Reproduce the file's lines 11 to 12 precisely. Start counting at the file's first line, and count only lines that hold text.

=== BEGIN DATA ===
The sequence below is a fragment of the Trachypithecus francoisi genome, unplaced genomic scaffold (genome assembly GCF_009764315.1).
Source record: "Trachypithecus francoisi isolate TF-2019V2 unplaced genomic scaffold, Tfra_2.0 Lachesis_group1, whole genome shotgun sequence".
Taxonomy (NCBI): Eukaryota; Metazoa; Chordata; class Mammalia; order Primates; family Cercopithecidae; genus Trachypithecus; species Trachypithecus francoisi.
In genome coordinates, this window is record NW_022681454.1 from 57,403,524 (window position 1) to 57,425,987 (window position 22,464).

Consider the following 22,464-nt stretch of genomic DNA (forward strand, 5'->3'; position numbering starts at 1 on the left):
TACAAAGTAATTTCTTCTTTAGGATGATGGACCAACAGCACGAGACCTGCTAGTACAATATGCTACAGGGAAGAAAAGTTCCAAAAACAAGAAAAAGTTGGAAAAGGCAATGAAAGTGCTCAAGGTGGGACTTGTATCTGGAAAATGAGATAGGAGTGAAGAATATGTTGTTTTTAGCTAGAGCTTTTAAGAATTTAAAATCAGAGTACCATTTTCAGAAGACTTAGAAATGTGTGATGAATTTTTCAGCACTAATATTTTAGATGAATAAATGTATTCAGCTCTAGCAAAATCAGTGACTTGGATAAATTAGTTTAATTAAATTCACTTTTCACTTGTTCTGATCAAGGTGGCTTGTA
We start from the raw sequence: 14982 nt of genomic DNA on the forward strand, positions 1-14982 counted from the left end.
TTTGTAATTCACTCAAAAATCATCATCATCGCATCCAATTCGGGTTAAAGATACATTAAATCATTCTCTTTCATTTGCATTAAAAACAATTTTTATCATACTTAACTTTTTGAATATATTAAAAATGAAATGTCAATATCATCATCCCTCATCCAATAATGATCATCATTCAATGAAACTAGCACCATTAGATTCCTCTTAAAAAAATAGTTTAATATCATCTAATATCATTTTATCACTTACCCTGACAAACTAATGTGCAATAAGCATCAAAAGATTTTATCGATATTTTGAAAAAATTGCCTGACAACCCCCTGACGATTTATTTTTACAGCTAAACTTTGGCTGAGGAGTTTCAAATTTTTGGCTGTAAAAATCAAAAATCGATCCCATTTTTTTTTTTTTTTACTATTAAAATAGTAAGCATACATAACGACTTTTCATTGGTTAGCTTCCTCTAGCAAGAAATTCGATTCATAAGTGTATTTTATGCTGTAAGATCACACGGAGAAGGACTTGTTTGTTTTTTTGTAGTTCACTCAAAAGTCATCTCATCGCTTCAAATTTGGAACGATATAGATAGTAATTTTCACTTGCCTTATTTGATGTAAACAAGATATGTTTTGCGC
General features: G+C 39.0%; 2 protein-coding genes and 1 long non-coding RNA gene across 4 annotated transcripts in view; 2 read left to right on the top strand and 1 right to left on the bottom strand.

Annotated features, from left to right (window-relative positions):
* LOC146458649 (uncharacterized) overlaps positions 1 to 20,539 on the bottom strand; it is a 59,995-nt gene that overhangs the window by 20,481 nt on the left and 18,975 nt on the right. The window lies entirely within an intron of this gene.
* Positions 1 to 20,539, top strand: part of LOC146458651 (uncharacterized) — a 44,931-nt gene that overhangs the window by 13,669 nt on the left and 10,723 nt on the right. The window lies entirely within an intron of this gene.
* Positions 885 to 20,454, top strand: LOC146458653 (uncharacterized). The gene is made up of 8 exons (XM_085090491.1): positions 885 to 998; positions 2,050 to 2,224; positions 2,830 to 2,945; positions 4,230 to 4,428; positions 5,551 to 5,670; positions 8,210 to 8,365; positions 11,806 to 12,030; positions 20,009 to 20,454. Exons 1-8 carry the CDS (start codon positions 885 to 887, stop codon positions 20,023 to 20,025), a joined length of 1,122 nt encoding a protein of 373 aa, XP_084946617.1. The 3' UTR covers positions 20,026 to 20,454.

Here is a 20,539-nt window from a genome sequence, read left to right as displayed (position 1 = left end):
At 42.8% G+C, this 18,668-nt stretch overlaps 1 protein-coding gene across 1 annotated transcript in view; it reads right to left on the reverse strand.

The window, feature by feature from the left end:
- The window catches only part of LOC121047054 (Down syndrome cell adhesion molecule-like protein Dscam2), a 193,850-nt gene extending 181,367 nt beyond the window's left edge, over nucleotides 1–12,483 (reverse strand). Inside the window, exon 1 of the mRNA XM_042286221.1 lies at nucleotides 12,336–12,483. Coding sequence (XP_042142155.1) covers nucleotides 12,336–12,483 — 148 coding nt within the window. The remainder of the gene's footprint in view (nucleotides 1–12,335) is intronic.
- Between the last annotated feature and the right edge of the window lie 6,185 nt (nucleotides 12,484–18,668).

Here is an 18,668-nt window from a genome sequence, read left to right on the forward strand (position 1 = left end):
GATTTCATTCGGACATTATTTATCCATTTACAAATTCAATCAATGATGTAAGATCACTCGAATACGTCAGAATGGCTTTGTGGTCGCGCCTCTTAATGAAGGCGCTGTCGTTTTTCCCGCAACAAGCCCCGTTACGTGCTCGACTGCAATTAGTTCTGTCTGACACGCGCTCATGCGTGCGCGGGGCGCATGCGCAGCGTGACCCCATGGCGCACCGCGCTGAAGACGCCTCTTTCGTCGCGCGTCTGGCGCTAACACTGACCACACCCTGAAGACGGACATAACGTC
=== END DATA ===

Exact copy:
* LOC146458649 (uncharacterized) overlaps positions 1 to 20,539 on the bottom strand; it is a 59,995-nt gene that overhangs the window by 20,481 nt on the left and 18,975 nt on the right. The window lies entirely within an intron of this gene.
* Positions 1 to 20,539, top strand: part of LOC146458651 (uncharacterized) — a 44,931-nt gene that overhangs the window by 13,669 nt on the left and 10,723 nt on the right. The window lies entirely within an intron of this gene.